The state of the world over the past few years has coaxed more and more people into doing outdoor activities. The fresh air of a trail is a safe place where both humans and dogs can exercise and find some inner peace amongst nature’s beauty. We found three cool people who make a living having adventures with their four-legged friends.
THE BLOGGER: Jen Sotolongo
Owner of the blog Long Haul Trekkers: Outdoor Adventures with Dogs, Jen Sotolongo’s focus is to share how-to’s for getting outdoors with your dog, adventure trips and training advice. She is also the author of the recently published book The Essential Guide to Hiking with Dogs: Trail-Tested Tips and Expert Advice for Canine Adventures.
Around eight years ago, Jen and her partner at the time quit their jobs and took their dog, Sora, an Australian Shepherd, on a two-year bicycle trip across Europe and South America. The adventure was documented as a travel log online. Brands started to pay attention, and Jen realized that she could make a career out of her writing.
Today Jen lives in Oregon with her Red Heeler mix, Sitka, who joins her on the trails. About Sitka, Jen explains, “You know he’s built for endurance. Especially when we go run off leash, which is my goal as much as possible, he just has a blast sniffing all the things.”
A couple years ago Falcon, the world’s leading publisher of outdoor recreation content, approached Jen and asked if she would like to do a guide book about hiking with dogs. She was thrilled to have the opportunity to promote safe interactions for dogs and their humans on the trails. “My goal with the book was to educate people about what is preferred behavior, while also providing them with information,” she says. “The book goes from even before you get your dog to finally getting onto the trail with your dog.”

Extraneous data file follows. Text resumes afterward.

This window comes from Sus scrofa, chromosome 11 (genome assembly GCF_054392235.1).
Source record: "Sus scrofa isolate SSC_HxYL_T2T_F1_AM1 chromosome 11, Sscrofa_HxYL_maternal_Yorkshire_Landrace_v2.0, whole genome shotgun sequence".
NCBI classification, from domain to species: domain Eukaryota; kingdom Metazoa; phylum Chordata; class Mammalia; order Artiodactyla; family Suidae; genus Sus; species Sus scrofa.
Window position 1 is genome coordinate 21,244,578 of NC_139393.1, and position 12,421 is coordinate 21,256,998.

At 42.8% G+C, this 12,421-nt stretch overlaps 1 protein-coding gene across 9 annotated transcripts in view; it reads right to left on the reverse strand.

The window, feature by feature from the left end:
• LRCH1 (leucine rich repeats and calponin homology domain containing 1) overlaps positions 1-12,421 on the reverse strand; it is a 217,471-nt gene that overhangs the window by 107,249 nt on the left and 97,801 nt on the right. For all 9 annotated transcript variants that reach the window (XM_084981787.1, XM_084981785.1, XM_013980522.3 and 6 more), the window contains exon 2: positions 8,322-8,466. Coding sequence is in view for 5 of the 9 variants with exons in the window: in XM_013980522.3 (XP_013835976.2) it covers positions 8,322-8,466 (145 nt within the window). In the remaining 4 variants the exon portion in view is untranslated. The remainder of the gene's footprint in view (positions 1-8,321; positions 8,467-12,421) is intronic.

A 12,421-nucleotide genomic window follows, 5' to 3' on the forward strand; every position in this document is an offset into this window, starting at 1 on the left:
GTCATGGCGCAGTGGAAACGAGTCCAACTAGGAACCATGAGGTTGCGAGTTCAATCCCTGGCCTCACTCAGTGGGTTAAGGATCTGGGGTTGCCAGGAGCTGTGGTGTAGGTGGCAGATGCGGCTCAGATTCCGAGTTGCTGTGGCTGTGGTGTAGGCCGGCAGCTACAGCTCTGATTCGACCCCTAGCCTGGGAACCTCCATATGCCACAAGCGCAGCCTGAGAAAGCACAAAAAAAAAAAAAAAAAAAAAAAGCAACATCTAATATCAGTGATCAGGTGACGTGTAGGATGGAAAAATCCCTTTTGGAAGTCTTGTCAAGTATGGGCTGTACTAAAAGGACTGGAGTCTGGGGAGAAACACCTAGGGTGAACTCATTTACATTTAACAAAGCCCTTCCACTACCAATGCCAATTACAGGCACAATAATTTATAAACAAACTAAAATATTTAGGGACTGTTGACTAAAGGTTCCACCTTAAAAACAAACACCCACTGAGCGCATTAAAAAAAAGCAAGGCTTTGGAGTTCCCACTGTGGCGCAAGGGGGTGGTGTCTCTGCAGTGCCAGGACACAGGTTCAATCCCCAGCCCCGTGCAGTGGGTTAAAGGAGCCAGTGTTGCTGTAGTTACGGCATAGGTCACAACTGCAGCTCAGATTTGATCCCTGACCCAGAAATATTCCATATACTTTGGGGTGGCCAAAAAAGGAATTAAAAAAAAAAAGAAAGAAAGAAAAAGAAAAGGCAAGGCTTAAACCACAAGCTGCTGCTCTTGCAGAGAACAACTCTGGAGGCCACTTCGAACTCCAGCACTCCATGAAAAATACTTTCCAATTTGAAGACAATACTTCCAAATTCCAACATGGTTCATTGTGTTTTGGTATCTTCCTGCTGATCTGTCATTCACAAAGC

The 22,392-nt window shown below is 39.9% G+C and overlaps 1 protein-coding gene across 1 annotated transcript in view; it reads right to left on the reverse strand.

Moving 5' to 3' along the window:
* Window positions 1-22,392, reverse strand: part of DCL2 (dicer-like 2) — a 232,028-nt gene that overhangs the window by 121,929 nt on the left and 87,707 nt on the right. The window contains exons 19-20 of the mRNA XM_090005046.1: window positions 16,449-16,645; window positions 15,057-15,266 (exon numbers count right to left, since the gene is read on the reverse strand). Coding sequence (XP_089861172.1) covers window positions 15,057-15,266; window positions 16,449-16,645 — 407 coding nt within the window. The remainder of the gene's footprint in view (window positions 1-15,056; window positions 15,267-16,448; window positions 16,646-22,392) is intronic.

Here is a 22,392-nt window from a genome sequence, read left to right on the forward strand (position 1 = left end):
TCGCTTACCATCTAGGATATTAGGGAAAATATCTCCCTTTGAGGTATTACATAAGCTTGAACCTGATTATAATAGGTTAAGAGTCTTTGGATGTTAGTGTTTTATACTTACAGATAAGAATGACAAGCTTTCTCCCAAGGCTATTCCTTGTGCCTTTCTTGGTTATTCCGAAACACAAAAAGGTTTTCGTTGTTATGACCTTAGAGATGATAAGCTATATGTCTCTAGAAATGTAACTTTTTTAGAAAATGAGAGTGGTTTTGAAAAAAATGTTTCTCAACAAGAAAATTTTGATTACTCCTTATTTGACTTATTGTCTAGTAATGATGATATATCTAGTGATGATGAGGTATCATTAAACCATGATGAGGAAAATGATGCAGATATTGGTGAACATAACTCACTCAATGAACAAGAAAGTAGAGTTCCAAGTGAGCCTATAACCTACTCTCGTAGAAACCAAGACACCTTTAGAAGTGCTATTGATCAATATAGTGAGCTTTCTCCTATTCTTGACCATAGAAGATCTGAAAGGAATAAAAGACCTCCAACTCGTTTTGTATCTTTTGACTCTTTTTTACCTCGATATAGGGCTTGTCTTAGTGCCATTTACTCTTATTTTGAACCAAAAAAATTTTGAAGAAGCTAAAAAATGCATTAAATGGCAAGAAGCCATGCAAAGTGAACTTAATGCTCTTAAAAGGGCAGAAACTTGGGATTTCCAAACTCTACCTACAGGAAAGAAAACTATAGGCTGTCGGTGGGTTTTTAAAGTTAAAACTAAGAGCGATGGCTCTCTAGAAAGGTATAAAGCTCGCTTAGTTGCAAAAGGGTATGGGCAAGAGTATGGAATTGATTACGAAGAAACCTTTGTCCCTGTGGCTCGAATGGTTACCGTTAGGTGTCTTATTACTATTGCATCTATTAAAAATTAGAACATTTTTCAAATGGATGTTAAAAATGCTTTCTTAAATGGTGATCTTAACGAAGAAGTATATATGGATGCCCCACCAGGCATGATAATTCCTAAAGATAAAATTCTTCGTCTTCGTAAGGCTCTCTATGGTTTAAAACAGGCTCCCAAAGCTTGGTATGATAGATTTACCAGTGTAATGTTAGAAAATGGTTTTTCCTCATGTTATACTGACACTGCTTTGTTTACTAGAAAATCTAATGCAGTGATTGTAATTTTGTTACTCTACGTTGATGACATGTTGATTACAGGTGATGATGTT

Jen’s No. 1 safety tip is to not assume it’s OK for your dog to approach other dogs on the trail, even if they are both off leash. She suggests getting your dog professionally trained. “That was one of the greatest decisions I’ve ever made for my dog,” she says.
Get more tips from Jen at longhaultrekkers.com.
THE DOG HIKING CEO: Amity Noble
Just over six years ago, Amity Noble took her love of dog walking to the next level and started the company Dogs Go Hiking, which serves parts of Massachusetts. She had started walking dogs as a part-time job in college. A few years later she started taking the family dog, a half Lab and half Border Collie mix named Bandit, on hikes to wear him out. She discovered that getting his energy out on the trails made him a better-behaved dog. One day Amity thought to bring other dogs along to help Bandit with socialization. About nine months later she was hiring employees due to the amount of business she was getting. Dogs Go Hiking was official!
Amity’s hikers check an app in the morning to see what their day will be like and which lucky pups will be with them. The morning is spent on a two-hour hike and then a midday break before heading out for the afternoon 45-minute adventure. The group hikes are fairly structured and, although Amity points out that her crew are not dog trainers, trail manners are reinforced. Sit and stay commands are key and happen often to let bikers and other hikers pass safely on the populated trails the dogs visit.